Within reason, of course. I understand there are things in life we just have to put up with. Ahem, like jobs. And sometimes commutes. And distant relatives. These are long-term problems to work out.

But we have a lot of power over little things. Life’s made up of little things. I’ve learned that taking the reins over the day-to-day stuff, the little stuff, makes you feel bigger – a badass, if you will.




ImageYou know it’s bad when you’re in denial of being in denial.

It’s a handsome word – vocation. It tumbles off the tongue at its own pace. It summons the view of a white steeple on Sunday morning, or of a curved back blocking the view of a paint-speckled hand before a canvass. It’s never been clear whether one’s vocation is a fatalistic sentence, clear and static as a thumbprint, or whether it’s something you find after years of despair in career trial-and-error. Indeed, are we all blessed with our very own vocation?

Fortunately it’s okay to be unsure about what you’re going to do, before and during college that is. It’s normal. The options are endless. As graduation dances closer, you drink another glass of wine and wonder why you have yet to walk into an arch of dusky sunlight and mutter “Ah, yes. I’m supposed to be a – !” A what? A who?

Beware of loans. Get your graduate degree first. It’s worth the money. Get your graduate degree later. And don’t go unless you’re sure. Work first. Save up. Take risks. Follow your heart. (If possible, become a doctor. It would be really great to have a doctor in the family.)

What if the vocation that I think is my vocation is an imposter? What if I harbor a prodigious untapped talent in sculpture? What if I have two callings – or worse – my mission necessitates living somewhere other than New York City, San Francisco, or Seattle?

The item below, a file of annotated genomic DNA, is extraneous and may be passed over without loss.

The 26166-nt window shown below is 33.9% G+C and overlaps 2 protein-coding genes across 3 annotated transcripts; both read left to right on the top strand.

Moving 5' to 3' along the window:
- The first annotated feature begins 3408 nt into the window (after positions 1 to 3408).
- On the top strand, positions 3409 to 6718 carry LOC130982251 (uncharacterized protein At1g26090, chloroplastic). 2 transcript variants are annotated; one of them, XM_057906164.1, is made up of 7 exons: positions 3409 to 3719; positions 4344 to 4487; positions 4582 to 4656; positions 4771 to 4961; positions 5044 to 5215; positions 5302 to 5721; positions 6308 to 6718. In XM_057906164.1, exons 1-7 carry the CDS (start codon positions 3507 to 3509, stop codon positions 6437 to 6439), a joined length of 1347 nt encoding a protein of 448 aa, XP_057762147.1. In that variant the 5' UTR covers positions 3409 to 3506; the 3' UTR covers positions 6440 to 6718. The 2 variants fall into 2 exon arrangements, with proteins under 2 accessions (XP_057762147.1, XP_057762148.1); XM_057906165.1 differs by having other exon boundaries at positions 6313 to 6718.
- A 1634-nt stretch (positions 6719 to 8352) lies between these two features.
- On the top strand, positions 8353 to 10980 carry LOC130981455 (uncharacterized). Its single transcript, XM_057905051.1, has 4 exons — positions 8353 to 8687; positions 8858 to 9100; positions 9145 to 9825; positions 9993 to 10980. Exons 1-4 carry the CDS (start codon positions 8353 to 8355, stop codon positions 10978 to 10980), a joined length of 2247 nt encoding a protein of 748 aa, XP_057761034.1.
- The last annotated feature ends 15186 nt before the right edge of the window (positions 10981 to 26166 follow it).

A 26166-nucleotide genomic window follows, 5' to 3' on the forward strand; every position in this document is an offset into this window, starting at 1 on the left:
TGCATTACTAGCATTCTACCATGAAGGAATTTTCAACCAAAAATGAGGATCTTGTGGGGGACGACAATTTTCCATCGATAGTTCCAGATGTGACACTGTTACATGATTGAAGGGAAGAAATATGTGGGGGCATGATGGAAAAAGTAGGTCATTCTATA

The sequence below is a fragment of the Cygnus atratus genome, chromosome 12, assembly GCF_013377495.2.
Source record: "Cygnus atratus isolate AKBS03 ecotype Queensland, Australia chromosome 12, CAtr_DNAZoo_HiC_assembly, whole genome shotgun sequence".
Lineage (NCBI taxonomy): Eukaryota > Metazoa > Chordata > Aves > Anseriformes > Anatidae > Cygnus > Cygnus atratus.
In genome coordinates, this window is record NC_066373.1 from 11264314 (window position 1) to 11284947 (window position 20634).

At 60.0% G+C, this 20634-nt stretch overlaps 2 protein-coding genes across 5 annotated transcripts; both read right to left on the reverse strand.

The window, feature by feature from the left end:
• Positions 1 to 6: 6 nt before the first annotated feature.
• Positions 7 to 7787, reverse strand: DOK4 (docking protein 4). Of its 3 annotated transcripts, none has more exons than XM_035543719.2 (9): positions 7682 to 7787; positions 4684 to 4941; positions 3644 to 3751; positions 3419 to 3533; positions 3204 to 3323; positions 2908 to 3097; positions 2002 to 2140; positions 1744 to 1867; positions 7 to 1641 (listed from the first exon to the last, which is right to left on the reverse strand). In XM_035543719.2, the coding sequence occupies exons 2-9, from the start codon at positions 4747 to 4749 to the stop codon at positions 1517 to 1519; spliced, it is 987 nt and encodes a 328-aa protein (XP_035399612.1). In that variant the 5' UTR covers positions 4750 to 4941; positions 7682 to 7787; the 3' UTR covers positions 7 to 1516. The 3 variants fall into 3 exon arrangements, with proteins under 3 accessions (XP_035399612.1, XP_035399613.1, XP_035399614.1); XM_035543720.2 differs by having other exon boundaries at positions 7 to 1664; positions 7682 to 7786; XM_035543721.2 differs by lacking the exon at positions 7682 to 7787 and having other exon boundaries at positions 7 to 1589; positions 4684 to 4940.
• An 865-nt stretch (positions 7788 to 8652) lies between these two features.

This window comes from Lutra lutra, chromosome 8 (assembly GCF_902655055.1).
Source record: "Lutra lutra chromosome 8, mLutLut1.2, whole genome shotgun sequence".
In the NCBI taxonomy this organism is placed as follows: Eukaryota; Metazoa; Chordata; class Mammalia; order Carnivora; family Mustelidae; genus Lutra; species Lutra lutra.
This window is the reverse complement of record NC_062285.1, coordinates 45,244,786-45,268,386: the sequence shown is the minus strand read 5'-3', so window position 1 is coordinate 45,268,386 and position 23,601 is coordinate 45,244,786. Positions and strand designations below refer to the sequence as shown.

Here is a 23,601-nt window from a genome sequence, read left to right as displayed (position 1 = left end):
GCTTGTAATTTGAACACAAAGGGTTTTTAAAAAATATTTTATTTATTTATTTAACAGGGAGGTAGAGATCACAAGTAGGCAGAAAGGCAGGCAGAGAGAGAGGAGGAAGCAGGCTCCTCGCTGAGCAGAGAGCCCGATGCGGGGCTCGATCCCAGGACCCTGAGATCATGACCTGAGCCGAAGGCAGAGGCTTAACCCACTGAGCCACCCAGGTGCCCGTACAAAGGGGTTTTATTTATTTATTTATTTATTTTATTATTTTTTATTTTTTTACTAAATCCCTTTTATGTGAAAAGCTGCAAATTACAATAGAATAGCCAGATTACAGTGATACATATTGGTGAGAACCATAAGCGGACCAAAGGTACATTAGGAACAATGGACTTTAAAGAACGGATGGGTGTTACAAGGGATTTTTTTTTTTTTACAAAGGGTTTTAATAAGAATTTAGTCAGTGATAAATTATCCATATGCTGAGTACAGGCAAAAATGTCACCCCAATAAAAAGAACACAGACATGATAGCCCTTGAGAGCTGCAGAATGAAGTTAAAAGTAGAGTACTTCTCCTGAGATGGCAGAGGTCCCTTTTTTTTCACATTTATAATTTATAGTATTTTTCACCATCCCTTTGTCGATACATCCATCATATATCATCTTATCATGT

Maybe we construct our vocations in the same way that we construct knowledge and construct meaning and construct social constructs? Can I get a Ph.D. in Social Construction? You know, I’ve always wanted to work with my hands. After all these years tapping this keyboard my fingers are cramped. Therein lives true authenticity, real connection with one’s work. Marx was on to something. Is there a Neo-Marxist Association of America, and are they hiring? College has taught me to think critically. Critical thinking is absolutely critical in this day and age.

Jenny is lucky because she is working her dream job, which maybe translates into: she is actualizing her vocation. Jenny is fortunate in that her vocation pays her to peruse Facebook and look at puppies on Craig’s List for much of the day.

Am I in denial of my vocation, or is it in denial of me? Perhaps my vocation was hoping to reside in the soul of someone more charming.

One thing’s for sure, and that’s that the CIA is in denial of my usefulness as a secret agent. I envision my application somewhere in the “Not a Chance” shred pile, and I expect that’s because the CIA is expert at sniffing out secret agent vocational wannabes.

They say that those who can – do, and those who can’t – teach. What about those of us who can’t do anything about the fact that we can’t teach? Where’s our idiom?

Maybe I’m in denial that my vocation is hiding somewhere between my Motivation to Avoid Failure and my bills from Sallie Mae. She’s somewhere close all right, sighing and rolling her eyes.